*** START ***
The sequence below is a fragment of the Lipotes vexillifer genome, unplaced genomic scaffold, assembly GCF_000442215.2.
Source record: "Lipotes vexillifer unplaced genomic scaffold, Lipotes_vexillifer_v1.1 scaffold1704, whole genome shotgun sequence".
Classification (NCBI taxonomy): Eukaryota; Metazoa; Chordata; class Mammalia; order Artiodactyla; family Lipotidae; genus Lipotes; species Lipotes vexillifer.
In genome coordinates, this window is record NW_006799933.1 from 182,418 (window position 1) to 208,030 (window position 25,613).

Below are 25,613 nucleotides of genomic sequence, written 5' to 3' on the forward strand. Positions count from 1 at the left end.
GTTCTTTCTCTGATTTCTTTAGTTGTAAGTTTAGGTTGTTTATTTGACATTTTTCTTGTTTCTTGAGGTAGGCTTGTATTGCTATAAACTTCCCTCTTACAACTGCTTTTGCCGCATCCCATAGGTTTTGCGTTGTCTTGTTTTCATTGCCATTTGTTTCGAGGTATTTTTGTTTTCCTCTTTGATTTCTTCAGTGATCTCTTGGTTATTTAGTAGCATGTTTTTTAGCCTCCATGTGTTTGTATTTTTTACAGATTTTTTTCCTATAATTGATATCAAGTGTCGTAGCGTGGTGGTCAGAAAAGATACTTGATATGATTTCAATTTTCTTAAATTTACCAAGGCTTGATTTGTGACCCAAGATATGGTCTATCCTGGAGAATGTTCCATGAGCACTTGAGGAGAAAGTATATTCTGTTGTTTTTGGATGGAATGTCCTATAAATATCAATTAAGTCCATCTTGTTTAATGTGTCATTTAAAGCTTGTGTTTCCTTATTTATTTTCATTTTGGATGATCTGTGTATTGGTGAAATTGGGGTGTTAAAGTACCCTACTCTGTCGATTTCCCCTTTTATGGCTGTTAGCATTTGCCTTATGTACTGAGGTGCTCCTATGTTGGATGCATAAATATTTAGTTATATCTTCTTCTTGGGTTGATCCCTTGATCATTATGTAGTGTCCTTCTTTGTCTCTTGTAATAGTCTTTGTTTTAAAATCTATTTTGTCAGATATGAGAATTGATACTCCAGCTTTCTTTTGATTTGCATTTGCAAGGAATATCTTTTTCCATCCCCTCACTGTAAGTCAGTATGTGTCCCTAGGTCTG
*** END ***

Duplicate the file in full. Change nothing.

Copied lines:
The sequence below is a fragment of the Lipotes vexillifer genome, unplaced genomic scaffold, assembly GCF_000442215.2.
Source record: "Lipotes vexillifer unplaced genomic scaffold, Lipotes_vexillifer_v1.1 scaffold1704, whole genome shotgun sequence".
Classification (NCBI taxonomy): Eukaryota; Metazoa; Chordata; class Mammalia; order Artiodactyla; family Lipotidae; genus Lipotes; species Lipotes vexillifer.
In genome coordinates, this window is record NW_006799933.1 from 182,418 (window position 1) to 208,030 (window position 25,613).

Below are 25,613 nucleotides of genomic sequence, written 5' to 3' on the forward strand. Positions count from 1 at the left end.
GTTCTTTCTCTGATTTCTTTAGTTGTAAGTTTAGGTTGTTTATTTGACATTTTTCTTGTTTCTTGAGGTAGGCTTGTATTGCTATAAACTTCCCTCTTACAACTGCTTTTGCCGCATCCCATAGGTTTTGCGTTGTCTTGTTTTCATTGCCATTTGTTTCGAGGTATTTTTGTTTTCCTCTTTGATTTCTTCAGTGATCTCTTGGTTATTTAGTAGCATGTTTTTTAGCCTCCATGTGTTTGTATTTTTTACAGATTTTTTTCCTATAATTGATATCAAGTGTCGTAGCGTGGTGGTCAGAAAAGATACTTGATATGATTTCAATTTTCTTAAATTTACCAAGGCTTGATTTGTGACCCAAGATATGGTCTATCCTGGAGAATGTTCCATGAGCACTTGAGGAGAAAGTATATTCTGTTGTTTTTGGATGGAATGTCCTATAAATATCAATTAAGTCCATCTTGTTTAATGTGTCATTTAAAGCTTGTGTTTCCTTATTTATTTTCATTTTGGATGATCTGTGTATTGGTGAAATTGGGGTGTTAAAGTACCCTACTCTGTCGATTTCCCCTTTTATGGCTGTTAGCATTTGCCTTATGTACTGAGGTGCTCCTATGTTGGATGCATAAATATTTAGTTATATCTTCTTCTTGGGTTGATCCCTTGATCATTATGTAGTGTCCTTCTTTGTCTCTTGTAATAGTCTTTGTTTTAAAATCTATTTTGTCAGATATGAGAATTGATACTCCAGCTTTCTTTTGATTTGCATTTGCAAGGAATATCTTTTTCCATCCCCTCACTGTAAGTCAGTATGTGTCCCTAGGTCTG